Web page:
Bisexuality and television almost never get along.

Television (like most media platforms) seems to have a deep misunderstanding and fear of bisexuality. It is the Sexuality-That-Shall-Not-Be-Named, often used for shock-value or for sexual content, laughed off, and rarely taken seriously or legitimized. One memorable mistreatment comes from GLEE on two levels: one concerning Brittany, and one concerning Blaine. Bisexuality for Brittany is always danced around but never mentioned, treated as something that doesn’t even count as cheating. For Blaine, this quote explains it all: “Bisexual’s a term that gay guys in high school use when they wanna hold hands with girls and feel like a normal person for a change” —oh yeah, Kurt said that (Episode “Blame it on the Alcohol”). We also can’t forget the seasons-long hinting and failure to follow through of bisexuality for TEEN WOLF’s Stiles Stilinski.

Surprisingly, the refusal to legitimize bisexuality on television is not even my least favorite part. It’s not the “myths” of bisexuality that have become classic tropes—although those “myths” are just an excuse to shame lifestyles that stray from the imagined correct way to exist: monogamous, upper-class, neuro-typical, sober. My least favorite part of bisexuality on television is the reception of certain bisexual characters—especially by bisexuals themselves.

When a bisexual character is introduced and they fit into the “bad” category (drug-addicted, enjoys sex with multiple partners, non-monogamous, poor, just to name a few common traits of the stereotype), there is almost certainly an immediate backlash. You can be sure to find articles soon to follow, whining about the how the “myths” of the bisexuals have been reinforced once again and how our community is in danger of being seen as less-than because of it.

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I used to get mad whenever a bisexual character would have multiple partners or cheat because, in turn, that’s what people expected of me in real life. Perception of bisexuality enforced through television has almost everything to do with how I and my fellow bisexuals are treated in real life. This is one of the reasons why popular culture is so important to pay attention to and analyze. However, when bisexuals themselves reject those that don’t fit into this “good” bisexual anthem— well, what are we doing? Ignoring and de-legitimizing an entire group of people because of multiple learned prejudices.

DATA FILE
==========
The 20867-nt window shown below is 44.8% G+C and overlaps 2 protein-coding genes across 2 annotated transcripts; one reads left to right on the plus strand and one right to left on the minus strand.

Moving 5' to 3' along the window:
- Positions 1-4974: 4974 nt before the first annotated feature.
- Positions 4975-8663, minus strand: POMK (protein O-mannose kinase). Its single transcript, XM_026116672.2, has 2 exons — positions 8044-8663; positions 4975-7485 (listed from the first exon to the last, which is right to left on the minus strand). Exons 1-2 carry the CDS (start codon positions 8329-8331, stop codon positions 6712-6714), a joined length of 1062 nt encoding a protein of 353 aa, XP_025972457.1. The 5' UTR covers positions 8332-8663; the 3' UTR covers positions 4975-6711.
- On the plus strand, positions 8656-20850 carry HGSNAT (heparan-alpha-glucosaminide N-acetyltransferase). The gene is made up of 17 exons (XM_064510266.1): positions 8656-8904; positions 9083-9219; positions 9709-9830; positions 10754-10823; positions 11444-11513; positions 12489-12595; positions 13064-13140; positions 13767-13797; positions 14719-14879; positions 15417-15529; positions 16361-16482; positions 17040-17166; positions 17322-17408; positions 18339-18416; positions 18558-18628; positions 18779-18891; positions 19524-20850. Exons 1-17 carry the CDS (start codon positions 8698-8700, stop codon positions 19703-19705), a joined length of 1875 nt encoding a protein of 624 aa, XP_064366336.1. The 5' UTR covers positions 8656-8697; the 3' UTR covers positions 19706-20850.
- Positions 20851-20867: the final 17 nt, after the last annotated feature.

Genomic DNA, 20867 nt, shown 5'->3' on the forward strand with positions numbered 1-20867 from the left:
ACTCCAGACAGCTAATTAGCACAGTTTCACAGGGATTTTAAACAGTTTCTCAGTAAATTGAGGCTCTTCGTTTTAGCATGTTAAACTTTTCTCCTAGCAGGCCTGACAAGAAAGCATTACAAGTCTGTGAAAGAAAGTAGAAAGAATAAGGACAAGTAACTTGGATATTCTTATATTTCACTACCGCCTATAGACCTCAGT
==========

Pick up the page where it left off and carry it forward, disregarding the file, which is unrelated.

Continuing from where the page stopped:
This “good and bad” bisexual idea comes from Shiri Eisner, author of Bi: Notes for a Bisexual Revolution. It changed the way I receive bisexual characters on television (and also made me restart my entire undergrad thesis—thanks Eisner!). Its why instead of rolling my eyes at the actions of Mary Cox on THE PATH, I embrace how beautiful her character is. I understand how valid her sexuality is. It exists on different levels and isn’t static. It doesn’t fit the rules of the ‘good’ bisexual.

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Hulu’s THE PATH caught my attention for two reasons: the first being Aaron Paul, and the second being the “we’re-not-a-cult” cult, Meyerism. Meyerism is a somewhat-Christian movement focusing on relieving suffering in its many forms. It’s packed with activism, self-sufficiency, and a decent amount of weed-smoking. I’m a sucker for cult themes and mob mentality, especially when it goes as in-depth as THE PATH. Every episode kept getting better as I was thrown into this mystical, dangerous, yet appealing world of Meyerism. By those not in the cult, Meyerism is known to grab people when they are vulnerable. These in-show critiques mirror the reality of institutions taking advantage of those who can’t protect themselves.